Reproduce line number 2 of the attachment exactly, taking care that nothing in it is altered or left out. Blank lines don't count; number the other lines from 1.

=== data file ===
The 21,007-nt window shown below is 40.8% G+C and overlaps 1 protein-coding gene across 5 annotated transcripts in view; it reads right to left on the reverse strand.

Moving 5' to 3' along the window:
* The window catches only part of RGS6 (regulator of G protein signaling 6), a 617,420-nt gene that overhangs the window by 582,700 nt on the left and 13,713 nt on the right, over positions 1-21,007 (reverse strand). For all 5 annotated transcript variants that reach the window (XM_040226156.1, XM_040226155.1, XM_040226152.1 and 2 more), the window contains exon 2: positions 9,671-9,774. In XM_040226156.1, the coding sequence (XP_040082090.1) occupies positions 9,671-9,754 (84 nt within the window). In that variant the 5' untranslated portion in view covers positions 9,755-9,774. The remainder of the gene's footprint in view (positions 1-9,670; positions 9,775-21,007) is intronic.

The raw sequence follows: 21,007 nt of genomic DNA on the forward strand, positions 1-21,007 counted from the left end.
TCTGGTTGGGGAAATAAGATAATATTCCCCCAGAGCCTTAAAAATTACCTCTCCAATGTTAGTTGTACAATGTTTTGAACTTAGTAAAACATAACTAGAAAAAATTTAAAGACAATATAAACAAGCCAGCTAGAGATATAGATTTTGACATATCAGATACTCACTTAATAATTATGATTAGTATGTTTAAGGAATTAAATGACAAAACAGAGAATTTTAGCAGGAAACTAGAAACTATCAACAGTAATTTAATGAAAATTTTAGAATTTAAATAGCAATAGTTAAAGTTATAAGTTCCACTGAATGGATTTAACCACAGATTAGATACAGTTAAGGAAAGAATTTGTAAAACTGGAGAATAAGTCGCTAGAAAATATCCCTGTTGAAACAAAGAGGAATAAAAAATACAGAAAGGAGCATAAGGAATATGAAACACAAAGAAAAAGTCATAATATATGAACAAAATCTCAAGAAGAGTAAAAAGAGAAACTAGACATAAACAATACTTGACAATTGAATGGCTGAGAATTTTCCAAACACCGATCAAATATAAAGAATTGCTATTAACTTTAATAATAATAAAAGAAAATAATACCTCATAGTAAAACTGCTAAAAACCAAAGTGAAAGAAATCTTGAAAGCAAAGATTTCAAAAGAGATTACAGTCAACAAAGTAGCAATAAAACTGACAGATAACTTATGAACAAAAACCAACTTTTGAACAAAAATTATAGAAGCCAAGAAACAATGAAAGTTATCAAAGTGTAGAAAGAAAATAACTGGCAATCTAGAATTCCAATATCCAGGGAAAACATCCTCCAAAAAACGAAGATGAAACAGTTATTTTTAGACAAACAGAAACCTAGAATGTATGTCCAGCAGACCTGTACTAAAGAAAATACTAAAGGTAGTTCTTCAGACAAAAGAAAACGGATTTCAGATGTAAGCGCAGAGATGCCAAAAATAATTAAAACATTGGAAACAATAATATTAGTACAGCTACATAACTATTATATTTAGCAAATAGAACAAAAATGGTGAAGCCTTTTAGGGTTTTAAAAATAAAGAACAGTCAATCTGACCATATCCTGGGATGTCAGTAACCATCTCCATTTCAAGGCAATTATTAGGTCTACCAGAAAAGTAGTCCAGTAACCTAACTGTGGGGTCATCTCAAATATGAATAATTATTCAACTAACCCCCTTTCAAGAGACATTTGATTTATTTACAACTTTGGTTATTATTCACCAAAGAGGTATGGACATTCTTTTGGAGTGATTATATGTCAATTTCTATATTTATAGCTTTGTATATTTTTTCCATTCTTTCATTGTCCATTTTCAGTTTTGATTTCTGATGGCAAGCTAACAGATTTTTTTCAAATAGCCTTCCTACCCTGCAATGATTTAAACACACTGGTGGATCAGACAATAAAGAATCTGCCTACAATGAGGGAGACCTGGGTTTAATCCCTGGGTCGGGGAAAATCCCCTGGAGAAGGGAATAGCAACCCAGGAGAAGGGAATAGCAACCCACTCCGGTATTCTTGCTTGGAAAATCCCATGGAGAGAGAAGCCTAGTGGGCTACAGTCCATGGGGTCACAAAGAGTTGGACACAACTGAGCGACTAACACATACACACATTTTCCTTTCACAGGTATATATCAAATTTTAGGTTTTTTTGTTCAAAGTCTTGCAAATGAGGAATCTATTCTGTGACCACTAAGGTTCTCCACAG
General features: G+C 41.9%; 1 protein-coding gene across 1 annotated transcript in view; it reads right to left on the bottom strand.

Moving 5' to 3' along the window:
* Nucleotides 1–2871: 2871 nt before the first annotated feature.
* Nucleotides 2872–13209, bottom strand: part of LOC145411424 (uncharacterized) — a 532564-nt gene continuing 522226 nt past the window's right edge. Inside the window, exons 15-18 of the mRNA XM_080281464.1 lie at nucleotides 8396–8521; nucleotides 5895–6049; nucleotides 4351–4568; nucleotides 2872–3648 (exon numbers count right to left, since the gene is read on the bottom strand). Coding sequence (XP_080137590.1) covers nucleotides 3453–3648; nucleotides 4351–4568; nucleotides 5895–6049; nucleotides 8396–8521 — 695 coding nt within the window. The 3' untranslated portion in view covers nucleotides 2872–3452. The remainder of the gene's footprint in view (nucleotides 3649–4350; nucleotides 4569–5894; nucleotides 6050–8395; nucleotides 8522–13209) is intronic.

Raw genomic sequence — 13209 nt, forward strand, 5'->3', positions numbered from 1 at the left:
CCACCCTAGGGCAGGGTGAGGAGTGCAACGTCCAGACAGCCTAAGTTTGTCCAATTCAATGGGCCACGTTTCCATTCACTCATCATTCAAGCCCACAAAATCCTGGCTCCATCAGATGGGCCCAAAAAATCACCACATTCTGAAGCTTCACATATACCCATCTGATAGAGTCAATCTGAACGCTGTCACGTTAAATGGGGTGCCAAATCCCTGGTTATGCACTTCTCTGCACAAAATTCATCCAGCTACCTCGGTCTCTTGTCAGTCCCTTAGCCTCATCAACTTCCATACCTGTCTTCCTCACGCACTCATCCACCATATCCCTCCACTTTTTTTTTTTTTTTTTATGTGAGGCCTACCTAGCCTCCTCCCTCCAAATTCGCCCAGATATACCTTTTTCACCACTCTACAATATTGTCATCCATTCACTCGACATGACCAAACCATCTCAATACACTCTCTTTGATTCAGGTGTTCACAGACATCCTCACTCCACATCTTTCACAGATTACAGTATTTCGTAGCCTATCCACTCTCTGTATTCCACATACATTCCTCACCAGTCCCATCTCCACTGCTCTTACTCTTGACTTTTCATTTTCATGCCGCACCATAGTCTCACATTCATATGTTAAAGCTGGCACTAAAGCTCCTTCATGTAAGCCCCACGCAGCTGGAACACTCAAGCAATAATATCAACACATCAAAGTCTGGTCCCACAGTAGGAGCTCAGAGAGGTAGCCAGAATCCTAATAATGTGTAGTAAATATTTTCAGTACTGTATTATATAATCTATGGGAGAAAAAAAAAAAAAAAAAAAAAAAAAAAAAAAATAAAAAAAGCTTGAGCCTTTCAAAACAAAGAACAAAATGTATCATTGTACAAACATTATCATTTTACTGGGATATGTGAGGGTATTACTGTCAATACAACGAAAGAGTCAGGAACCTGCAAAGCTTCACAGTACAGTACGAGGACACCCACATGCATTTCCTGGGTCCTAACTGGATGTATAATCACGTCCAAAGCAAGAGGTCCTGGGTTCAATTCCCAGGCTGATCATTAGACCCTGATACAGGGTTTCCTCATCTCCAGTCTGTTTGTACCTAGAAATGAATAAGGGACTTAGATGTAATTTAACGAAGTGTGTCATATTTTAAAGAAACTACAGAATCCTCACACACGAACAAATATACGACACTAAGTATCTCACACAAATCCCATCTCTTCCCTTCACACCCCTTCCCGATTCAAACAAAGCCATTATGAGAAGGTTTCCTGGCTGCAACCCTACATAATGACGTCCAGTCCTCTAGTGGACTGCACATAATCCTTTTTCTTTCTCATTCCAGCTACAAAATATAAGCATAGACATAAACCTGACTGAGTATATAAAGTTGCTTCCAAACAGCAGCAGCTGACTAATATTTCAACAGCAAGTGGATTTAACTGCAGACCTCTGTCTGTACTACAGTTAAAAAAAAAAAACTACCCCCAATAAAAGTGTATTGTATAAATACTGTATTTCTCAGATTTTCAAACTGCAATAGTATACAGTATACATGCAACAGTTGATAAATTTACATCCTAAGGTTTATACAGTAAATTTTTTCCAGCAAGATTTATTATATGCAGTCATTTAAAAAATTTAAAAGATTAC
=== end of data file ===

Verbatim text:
Moving 5' to 3' along the window: